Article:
The U.S. Food & Drug Administration (FDA) has approved a treatment for people with amyotrophic lateral sclerosis (ALS) caused by a mutation in the superoxide dismutase 1 (SOD1) gene.
The FDA described Qalsody (also known as tofersen) as “an antisense oligonucleotide that targets SOD1 mRNA to reduce the synthesis of SOD1 protein.”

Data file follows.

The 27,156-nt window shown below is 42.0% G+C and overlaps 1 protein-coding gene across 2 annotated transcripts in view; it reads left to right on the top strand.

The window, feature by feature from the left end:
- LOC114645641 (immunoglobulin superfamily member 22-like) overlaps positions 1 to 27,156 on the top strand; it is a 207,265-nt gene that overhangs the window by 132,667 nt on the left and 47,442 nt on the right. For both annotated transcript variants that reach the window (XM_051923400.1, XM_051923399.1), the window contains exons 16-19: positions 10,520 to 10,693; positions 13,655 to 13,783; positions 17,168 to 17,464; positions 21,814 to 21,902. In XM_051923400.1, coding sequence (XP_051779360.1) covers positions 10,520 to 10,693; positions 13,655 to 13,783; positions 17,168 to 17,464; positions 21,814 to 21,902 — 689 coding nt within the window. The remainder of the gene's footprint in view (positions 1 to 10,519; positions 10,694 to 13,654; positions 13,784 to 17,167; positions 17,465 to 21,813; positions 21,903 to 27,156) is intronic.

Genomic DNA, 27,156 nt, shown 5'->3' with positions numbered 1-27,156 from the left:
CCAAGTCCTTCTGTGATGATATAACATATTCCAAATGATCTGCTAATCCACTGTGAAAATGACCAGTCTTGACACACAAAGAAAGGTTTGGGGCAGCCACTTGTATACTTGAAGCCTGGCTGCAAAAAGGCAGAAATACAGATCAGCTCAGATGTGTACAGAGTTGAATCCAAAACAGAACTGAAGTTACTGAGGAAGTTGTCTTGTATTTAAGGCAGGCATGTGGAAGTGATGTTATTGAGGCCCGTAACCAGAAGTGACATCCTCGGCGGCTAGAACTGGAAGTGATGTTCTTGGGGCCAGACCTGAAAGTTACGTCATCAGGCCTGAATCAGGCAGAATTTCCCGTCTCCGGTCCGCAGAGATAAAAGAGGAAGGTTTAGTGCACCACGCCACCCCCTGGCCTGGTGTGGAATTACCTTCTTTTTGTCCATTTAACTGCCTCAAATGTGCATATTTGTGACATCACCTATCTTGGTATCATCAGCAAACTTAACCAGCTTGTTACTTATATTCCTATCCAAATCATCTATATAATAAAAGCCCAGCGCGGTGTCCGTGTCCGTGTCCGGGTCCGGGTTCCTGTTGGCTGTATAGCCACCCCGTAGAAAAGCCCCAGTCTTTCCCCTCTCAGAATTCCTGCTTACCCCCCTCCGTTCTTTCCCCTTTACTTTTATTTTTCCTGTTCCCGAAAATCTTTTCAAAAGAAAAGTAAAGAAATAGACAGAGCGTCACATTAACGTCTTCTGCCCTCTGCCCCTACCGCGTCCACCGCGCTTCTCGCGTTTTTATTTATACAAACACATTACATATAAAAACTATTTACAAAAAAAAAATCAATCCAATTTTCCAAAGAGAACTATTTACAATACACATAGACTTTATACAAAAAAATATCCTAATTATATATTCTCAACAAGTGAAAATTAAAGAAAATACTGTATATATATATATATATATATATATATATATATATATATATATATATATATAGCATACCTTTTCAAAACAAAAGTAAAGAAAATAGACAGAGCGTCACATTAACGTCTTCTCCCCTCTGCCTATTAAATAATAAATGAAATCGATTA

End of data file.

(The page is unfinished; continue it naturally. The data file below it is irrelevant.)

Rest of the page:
Qalsody is administered via spinal injection, with a recommended dose of 100 mg per administration. After receiving three doses every 14 days to start, ALS patients receive a maintenance dose every 28 days.
The FDA noted that about 2 percent of people living with ALS in the United States — fewer than 500 individuals — have mutations of the SOD1 gene that lead to so-called SOD1-ALS. The vast majority of ALS cases are considered “sporadic,” meaning there is no family history of ALS and no known associated risk factors.